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bmyers.com | Sample Articles | Printing DVDs using low cost Inkjet . . . Search 

Printing DVDs using low cost Inkjet printers

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If you need a way to print colorful labels direct to CD or DVD, there is a $100 inkjet printer that will get the job done. Direct print to DVD or CD - full color in under 30 seconds.

In most cases we send our DVDs out for duplication, and let the duplicator handle the printing of artwork onto the DVDs.

But in some cases, you may need to direct print artwork to your DVDs in-house.

When you need to do that, your two affordable options are to:

  • use something like the Casio CW50 which prints just black titles on a DVD (see my article at Print titles on DVD/CD disks)

    or

  • use a low cost inkjet printer to print full color, full coverage artwork direct to the disk.

Because I have reviewed the Casio in a previous article, I'll write about direct-to-disk inkjet printers in this article.

The advantages of inkjet

The big advantage of inkjet direct to disk printers are they print full color, full coverage on the disk.

This means you can have as elaborate dvd artwork as you choose. No matter what you design, you can print in on a DVD/CD disk using an inkjet printer.

You can even print full color, high res photos as the label of the disk.

This allows you to create a disk which looks as good (or better) as any coming from Hollywood.

Another advantage of inkjet CD/DVD printers is they are very affordable - with one of the best priced at under $100.

And they also print fairly quickly - taking about 30 seconds to print a full color DVD/CD disk.

The Disadvantages of direct-to-disk inkjet printers

The biggest disadvantage of a direct-to-disk inkjet printer will be the cost of the ink.

Depending on the amount and intensity of color you use in your artwork, you'll be able to get any where from under a hundred to close to a thousand discs printed with a full array of ink cartridges.

Note: If you need more than a few discs printed, it is less expensive to get them outsourced to a duplication service like Kunaki.com.

Since the ink cartridges can be expensive ($70 for a full set of 6 colors for the inkjet printer I use), you want to be careful about choosing colors and intensities for your disk artwork.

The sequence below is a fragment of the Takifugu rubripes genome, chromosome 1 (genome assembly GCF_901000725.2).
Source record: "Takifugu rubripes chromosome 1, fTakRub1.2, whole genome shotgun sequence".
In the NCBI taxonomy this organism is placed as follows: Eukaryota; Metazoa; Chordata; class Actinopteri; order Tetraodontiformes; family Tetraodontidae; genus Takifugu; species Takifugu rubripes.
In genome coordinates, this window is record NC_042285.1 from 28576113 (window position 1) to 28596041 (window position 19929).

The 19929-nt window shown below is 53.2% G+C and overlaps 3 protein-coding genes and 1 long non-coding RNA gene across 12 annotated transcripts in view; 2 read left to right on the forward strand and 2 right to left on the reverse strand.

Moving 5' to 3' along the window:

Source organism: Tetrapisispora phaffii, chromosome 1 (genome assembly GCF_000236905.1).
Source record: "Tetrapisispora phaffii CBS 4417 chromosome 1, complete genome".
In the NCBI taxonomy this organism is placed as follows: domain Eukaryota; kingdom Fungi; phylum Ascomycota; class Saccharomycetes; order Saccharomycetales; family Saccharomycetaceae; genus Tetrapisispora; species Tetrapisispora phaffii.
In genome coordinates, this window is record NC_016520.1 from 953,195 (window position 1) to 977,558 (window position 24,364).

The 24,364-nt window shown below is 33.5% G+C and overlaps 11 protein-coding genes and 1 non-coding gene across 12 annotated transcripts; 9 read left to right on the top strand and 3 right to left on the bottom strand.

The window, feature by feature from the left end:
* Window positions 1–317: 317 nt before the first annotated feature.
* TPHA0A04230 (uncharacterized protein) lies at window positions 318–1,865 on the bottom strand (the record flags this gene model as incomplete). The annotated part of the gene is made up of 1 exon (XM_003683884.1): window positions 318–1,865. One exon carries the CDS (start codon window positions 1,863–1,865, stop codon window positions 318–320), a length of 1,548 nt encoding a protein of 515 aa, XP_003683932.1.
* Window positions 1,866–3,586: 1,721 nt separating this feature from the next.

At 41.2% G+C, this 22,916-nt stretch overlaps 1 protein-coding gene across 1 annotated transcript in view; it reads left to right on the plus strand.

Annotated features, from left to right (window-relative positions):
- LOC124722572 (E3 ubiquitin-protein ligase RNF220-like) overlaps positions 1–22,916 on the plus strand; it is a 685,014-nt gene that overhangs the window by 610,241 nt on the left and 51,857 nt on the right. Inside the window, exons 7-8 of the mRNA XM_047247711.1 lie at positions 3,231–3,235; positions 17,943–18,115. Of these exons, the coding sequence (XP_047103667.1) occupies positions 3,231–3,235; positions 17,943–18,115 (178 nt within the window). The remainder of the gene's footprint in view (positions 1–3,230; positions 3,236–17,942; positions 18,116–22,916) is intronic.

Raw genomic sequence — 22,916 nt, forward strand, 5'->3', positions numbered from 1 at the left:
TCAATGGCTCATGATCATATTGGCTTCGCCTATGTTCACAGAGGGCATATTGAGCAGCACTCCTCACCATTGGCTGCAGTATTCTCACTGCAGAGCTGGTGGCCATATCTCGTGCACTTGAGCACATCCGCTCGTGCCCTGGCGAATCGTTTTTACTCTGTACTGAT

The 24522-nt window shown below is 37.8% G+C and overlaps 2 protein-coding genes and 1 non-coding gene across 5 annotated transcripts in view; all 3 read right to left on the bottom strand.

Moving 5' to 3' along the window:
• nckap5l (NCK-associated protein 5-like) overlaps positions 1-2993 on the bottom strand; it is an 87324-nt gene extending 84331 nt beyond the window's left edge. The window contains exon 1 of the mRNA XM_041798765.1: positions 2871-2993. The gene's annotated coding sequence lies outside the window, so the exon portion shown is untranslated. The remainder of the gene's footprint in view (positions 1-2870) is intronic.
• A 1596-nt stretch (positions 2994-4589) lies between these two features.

Another disadvantage of printing direct-to-disk with lower cost inkjet printers is the process involves your participation on each disk.

You have to load a disk into the print tray, slide the tray in, and print the disk.

When completed, you remove disk from the tray, insert a new disk, and slide the tray back in.

Figure about 30 seconds to print a disk, and 15 seconds to prepare the tray.

A final disadvantage of using inkjet printers, is depending on the ink you use, the disks can take up to a day to fully dry.

This used to be a real problem, but the newer inks don't seem to smudge - at least they didn't on the several disks I printed this morning.

Choosing a inkjet direct-to-disc printer

There are about 7 different models of direct-to-disc inkjet printers - mostly from Canon and Epson.

After much research, I settled on the Epson Stylus Photo R280 - which currently sells for around $100 (US).


  

This printer includes a special tray on which holds a DVD/CD disc, and allows the printer to print onto the disc.

As important as the disc tray, is the disc printing software. The Epson printer includes the 'Print CD' software - which makes printing CD/DVDs a breeze.

With the included Print CD software, I selected the DVD artwork .png file I had created in Photoshop as the background image for the DVD.

Then I clicked 'print', where I set the 'printer color correction' to lighter (to use less ink), and then selected 'go'.

The printer immediately began printing the DVD artwork direct to disk.

I printed 18 discs this way this morning - and all went well.

Do you need one?

If you are producing DVDs or CDs, you might want one of these direct-to-disk inkjet printers.

Having a printer like this will allow you to quickly create a snazzy looking disc - which could be important if you are sending pre-release evaluation copies to reviewers or potential purchasers.

And of course, if you are converting your home or business videos from tape to DVD, you might want to print artwork on those discs so you know what is on them.

On the other hand, if you are looking for a printer to print hundreds or thousands of DVDs/CDs - these low cost inkjet printers are not the way to go - as they are designed for low volume printing.

One final advantage

Since the Canon and Epson direct-to-disc CD/DVD printers are primarily photo printers, they can also be used to print photos, or DVD case covers, or any color document you might need.

I've had my Epson R280 for a few days now, and I feel it has already proved its worth. I just wish the ink were less expensive.

Epson also offers the R360 and other models which can print to disk.

Before you order any model, check the price of the ink, and be certain the printer is designed to print disk.




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